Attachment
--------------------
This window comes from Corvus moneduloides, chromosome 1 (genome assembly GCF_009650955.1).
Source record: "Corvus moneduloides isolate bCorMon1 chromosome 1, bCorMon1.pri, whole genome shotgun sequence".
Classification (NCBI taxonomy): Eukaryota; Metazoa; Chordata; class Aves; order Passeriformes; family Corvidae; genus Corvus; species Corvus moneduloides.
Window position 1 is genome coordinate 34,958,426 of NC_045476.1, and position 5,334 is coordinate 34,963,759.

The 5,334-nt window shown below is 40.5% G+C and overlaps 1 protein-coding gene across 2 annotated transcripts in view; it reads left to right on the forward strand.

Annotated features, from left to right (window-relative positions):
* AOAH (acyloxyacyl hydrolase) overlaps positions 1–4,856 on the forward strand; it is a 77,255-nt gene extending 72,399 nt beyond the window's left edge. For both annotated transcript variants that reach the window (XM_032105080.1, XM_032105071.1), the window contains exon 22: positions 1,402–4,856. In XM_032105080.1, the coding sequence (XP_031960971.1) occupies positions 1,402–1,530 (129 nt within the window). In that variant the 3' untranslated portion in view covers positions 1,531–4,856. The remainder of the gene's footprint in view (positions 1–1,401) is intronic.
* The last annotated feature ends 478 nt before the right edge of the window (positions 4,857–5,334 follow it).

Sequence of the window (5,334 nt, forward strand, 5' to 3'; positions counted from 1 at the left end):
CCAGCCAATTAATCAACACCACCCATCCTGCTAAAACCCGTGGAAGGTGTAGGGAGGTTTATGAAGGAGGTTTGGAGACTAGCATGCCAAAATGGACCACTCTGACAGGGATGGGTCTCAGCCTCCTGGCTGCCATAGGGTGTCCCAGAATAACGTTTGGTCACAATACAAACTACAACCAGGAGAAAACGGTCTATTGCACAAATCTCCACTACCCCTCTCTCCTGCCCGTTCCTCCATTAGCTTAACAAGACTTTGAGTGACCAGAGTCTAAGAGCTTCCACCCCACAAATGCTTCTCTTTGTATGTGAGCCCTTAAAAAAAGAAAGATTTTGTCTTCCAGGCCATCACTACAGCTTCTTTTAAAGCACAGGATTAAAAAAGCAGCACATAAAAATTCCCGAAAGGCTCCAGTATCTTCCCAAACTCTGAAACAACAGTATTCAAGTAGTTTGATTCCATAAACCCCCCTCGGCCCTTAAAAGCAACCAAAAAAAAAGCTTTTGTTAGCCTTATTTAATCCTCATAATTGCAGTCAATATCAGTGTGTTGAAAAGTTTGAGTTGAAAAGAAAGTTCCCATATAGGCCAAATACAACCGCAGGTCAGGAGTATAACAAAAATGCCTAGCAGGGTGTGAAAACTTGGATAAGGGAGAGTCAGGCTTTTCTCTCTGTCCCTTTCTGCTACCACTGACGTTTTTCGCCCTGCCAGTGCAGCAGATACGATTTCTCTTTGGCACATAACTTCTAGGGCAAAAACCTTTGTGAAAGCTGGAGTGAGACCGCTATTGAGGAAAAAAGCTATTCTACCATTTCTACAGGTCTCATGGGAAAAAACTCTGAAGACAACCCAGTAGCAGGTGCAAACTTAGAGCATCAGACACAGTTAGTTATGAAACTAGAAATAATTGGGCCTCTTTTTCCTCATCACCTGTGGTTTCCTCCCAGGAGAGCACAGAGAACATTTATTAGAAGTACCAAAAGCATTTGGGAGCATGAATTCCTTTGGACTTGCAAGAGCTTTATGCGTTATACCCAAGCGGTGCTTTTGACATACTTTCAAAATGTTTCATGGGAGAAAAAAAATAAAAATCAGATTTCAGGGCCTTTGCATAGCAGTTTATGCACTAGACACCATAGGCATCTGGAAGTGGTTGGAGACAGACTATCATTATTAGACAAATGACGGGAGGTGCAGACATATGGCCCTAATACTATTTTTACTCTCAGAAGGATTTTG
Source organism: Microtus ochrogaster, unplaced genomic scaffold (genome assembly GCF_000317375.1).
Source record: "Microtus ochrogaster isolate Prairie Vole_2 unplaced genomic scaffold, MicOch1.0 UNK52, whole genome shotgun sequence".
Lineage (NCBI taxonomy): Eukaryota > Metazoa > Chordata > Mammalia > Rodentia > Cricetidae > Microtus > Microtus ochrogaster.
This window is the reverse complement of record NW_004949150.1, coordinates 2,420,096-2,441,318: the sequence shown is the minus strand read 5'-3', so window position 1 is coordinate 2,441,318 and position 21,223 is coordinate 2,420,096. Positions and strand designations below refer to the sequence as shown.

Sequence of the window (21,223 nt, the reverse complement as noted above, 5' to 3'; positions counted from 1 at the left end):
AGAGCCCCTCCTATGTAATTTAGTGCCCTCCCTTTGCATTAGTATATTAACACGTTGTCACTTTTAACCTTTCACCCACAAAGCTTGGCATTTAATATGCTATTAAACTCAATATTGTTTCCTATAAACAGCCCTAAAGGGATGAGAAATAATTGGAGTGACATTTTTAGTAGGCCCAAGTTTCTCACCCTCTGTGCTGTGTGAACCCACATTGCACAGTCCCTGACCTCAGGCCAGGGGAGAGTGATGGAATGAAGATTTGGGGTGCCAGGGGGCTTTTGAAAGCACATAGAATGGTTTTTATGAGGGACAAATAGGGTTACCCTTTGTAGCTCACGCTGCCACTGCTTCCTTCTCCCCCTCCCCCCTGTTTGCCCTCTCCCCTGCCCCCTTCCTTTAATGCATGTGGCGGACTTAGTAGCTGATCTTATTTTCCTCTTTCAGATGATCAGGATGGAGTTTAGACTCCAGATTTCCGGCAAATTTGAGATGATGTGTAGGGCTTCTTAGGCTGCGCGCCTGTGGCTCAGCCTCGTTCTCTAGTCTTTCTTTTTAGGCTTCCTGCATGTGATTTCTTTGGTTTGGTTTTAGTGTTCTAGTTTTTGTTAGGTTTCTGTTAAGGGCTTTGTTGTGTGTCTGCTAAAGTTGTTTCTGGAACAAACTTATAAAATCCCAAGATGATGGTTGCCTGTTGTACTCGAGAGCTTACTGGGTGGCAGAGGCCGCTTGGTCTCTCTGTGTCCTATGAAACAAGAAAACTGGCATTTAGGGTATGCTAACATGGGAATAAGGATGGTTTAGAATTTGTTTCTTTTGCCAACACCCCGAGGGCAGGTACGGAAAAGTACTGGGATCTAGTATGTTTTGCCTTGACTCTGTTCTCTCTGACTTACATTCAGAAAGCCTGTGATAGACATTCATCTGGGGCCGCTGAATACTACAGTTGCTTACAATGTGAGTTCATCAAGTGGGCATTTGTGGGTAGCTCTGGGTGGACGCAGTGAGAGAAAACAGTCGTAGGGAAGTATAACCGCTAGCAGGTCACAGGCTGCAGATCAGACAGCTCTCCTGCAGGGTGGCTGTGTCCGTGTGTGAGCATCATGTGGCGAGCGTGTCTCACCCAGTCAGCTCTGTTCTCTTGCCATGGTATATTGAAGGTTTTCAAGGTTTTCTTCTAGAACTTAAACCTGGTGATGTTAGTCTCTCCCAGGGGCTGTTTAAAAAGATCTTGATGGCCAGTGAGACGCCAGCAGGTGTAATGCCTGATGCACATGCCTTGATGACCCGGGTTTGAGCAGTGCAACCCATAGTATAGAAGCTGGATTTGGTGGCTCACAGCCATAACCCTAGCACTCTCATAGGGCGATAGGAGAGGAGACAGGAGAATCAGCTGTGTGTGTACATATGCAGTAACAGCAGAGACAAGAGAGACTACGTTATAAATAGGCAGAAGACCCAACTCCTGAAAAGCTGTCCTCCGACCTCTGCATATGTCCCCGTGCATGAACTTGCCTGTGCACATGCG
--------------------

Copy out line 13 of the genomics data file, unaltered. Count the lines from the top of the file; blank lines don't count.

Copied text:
Lineage (NCBI taxonomy): Eukaryota > Metazoa > Chordata > Mammalia > Rodentia > Cricetidae > Microtus > Microtus ochrogaster.